Adding caffeine to sunscreens could boost protection against the most common form of skin cancer, claim scientists.
According to the study, conducted by a team from Harvard Medical School and Pfizer, caffeine has an effect on cells which can go on to cause non-melanoma skin cancers and found that the stimulant encourages the harmful cells to die.
The breakthrough study shows at caffeine helps eliminate human cells damaged by UV light, which can develop into cancer, by causing them to commit suicide, reports The Telegraph.
Writing in the Journal of Investigative Dermatology the authors said: "These data suggest topical application of caffeine...perhaps in a sunscreen or after-sun preparation could be investigated as an approach to minimise or reverse the effects of UV damage in human skin."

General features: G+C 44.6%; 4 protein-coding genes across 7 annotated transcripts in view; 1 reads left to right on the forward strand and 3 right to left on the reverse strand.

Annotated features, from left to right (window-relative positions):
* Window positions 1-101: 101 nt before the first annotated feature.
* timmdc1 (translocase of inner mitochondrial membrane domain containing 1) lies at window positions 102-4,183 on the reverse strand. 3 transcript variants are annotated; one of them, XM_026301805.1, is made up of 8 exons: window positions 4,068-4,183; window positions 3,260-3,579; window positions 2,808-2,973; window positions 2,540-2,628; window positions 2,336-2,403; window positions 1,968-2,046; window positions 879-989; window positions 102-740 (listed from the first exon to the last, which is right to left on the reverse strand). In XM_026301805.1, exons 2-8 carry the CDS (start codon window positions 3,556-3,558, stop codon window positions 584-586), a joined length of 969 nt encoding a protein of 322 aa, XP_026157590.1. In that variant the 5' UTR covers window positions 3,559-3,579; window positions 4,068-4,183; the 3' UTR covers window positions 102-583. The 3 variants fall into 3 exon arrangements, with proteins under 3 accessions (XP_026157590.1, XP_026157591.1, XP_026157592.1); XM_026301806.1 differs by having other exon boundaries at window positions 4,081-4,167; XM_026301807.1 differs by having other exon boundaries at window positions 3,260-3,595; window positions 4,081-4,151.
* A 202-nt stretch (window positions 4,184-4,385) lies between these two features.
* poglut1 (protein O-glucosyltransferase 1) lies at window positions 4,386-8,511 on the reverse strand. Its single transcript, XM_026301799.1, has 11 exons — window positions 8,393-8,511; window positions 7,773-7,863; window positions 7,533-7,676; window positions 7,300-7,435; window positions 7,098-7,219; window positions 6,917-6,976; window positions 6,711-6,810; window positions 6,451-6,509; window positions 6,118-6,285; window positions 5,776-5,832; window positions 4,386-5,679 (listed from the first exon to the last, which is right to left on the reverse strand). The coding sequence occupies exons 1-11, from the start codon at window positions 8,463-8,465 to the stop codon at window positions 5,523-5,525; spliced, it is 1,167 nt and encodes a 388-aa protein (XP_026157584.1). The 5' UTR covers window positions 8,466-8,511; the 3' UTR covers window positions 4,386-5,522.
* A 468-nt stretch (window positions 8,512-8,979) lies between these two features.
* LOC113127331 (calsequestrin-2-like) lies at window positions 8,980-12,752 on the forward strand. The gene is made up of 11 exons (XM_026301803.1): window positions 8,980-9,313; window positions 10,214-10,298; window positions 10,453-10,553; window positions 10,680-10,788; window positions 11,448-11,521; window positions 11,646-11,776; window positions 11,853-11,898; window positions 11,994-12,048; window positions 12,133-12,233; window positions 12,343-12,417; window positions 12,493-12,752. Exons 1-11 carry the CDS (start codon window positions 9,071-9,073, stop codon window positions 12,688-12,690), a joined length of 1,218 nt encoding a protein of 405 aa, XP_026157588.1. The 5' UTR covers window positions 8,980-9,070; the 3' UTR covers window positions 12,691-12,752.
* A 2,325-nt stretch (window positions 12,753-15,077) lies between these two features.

Gavin Greenoak, Managing and Scientific Director of the Australian Photobiology Testing Facility (APTF) at the University of Sydney, Australia, said: "This research show the potential to improve protection from non-melanoma skin cancer by adding caffeine to topical sunscreens or through more specific drug synthesis."